including voluntary recruitment under TGB, Conservation agreements, outright purchases, and leases. These would we accompanied by intensive baseline surveys, mapping studies, and community engagement and landowners’ engagement models.

including Ecosystem-Based Adaptation (EbA), Afforestation, Reforestation, Regeneration, improved forest management, and Ecosystem mitigation interventions. This will include all tree planting interventions either through agroforestry, enrichment planting, boundary planting assisted natural regeneration, and natural regeneration. This will also include wetland restoration. It will include interventions for technically specifying conservation initiatives in line with market standards as well as monitoring, verification, and reporting (MRV) systems for aggregating verifiable emission reductions (VERs). Interventions in this result area will promote the planting of mixed native tree species for enhanced biodiversity.

including interventions focusing on designing and delivering sustainability incentive mechanisms rewarding environmental outcomes from various conservation initiatives.  Renewable energy and climate smart technology interventions will also fall under this result area

including designing forest-based green enterprises for TGB farmer groups to sustain woodlots beyond carbon payments

This is the oldest of ECOTRUST programme areas dedicated to improving the management of land outside the protected area system. SO2 will continue to support interventions and partnerships that hold land in trust on behalf of individual PFOs, Community Groups and other stakeholders for improved forest management and biodiversity conservation. This will include establishment of community conservancies responsible for preservation of natural resources (e.g., Community Land Associations) as self-governing entities and developing ecotourism, eco-lodges and other green business opportunities.

This another program area that has become prominent especially in the Murchison Landscape. SO2 will support interventions that further support restoration of connectivity of in wildlife corridors – especially those connecting forest reserves in various landscapes. SO2 will support interventions that survey and map critical connectivity linkages that need restoration. SO2 will support land acquisition, ecosystem restoration and sustainability investments and partnerships for the restoration of connectivity in key corridors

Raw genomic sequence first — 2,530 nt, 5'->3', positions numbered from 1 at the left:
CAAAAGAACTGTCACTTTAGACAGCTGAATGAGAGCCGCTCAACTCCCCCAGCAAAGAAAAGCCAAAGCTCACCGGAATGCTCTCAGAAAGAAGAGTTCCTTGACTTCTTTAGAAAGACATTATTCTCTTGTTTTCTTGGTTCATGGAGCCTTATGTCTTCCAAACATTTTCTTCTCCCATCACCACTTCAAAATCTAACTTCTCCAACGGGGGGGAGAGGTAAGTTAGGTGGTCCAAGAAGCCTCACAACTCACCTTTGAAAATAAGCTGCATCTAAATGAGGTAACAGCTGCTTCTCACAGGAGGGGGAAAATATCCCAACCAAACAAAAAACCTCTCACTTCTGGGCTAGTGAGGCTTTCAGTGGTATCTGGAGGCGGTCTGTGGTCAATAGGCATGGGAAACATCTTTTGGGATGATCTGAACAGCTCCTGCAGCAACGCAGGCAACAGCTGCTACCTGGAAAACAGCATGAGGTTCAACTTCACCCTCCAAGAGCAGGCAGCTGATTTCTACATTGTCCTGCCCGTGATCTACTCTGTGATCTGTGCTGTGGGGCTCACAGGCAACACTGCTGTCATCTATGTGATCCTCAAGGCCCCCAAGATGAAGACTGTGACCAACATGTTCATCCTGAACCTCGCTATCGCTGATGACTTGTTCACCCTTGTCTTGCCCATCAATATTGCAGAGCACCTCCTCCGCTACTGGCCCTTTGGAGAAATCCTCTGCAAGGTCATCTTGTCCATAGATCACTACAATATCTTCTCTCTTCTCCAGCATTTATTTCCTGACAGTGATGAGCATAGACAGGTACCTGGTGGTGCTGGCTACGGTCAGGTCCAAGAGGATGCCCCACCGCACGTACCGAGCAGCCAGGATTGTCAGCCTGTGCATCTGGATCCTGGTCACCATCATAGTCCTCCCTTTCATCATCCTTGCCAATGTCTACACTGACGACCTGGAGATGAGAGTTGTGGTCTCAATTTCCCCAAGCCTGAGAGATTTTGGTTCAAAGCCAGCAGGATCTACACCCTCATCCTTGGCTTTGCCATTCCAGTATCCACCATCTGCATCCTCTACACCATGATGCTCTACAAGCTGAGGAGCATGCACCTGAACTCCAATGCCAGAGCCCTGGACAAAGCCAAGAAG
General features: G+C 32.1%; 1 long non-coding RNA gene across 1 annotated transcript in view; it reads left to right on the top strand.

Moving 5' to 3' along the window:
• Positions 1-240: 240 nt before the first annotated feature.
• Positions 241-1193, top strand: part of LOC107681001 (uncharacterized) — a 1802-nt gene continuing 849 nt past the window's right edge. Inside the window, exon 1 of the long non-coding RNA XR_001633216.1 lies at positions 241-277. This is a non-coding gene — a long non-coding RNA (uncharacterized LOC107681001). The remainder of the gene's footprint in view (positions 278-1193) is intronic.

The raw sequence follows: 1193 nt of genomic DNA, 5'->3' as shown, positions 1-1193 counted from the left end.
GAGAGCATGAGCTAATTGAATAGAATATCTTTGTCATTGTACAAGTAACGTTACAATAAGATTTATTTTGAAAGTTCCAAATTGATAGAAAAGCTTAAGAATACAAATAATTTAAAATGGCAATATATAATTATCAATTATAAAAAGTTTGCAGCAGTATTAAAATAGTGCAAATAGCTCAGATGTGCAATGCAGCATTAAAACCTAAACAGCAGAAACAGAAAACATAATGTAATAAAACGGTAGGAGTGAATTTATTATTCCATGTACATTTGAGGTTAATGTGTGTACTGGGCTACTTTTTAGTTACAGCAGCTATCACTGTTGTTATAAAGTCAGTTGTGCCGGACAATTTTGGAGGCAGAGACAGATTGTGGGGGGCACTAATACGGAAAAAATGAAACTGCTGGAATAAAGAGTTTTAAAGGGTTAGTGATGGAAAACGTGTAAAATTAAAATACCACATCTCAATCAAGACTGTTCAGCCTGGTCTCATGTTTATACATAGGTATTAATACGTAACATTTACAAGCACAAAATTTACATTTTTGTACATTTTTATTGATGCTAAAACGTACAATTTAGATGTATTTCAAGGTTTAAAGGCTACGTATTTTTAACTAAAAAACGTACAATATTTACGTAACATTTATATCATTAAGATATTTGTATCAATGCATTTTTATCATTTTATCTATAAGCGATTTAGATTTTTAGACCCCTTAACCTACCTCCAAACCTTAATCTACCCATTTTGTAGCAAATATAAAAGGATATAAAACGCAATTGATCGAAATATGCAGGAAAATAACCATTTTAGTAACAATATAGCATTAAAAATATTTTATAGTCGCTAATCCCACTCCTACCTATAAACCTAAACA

This is already an on-going programme area supporting the establishment of an enabling investment environment for private sector conservation investments; multistakeholder investment platforms (e.g., NARC-G, Kiiha Partnership Platform) coordinating landscape-wide investment plans; bankable business cases across landscapes to attract private sector capital inflows; and designing financing instruments to support green propositions. SO2 will also support the documentation of business models emerging from these investments.

Of marginalized groups in conservation investments. This will support interventions in gender mainstreaming methodologies (e.g., Gender Action and Learning Systems (GALS)) in partner communities and landscapes; Gendered green investments campaigns for youth and women; and youth and women conservation initiatives; and advocacy initiatives for Gender in Conservation

SO2 will support investment partnerships and other interventions aimed at establishing other effective area-based conservation measures (OEACMs) that can achieve effective in-situ conservation of biodiversity outside of protected areas. An ‘other effective area-based conservation measure’ is defined by the CBD (2018) as a geographically defined area, other than a Protected Area, which is governed and managed in ways that achieve positive and sustained long-term outcomes for the insitu conservation of biodiversity, with associated ecosystem functions and services and where applicable, cultural, spiritual, socio–economic, and other locally relevant values. Many private and communal forests in partner communities and landscapes fall into this category while others will be supported to join the category for improved forest management. OCEAM is a fairly new category in conservation in Uganda so SO2 will support policy engagement interventions towards legal, policy and institutional reform to enable the appropriate recognition of OEACMs.  SO2 will support increased coverage of ecologically representative areas of particular importance to biodiversity and ecosystem functions and services through trusteeships and investment partnerships. SO2 will also support interventions that foster engagement with a range of rights holders and stakeholders who contribute to area-based conservation outside protected areas. SO2 will support interventions that enhance connectivity between protected areas across landscapes – restoring wildlife corridors as conservation areas. SO2 will address climate change by contributing net zero policy engagement and awareness: and building resilience to the physical impacts of climate change through nature-based solutions. SO2 will also support sustainable landscapes and livelihoods through landscape-wide business cases that attack private sector investments; and multi-stakeholder investment platforms coordinating landscape-wide investment plans. Key result areas under SO2 will include: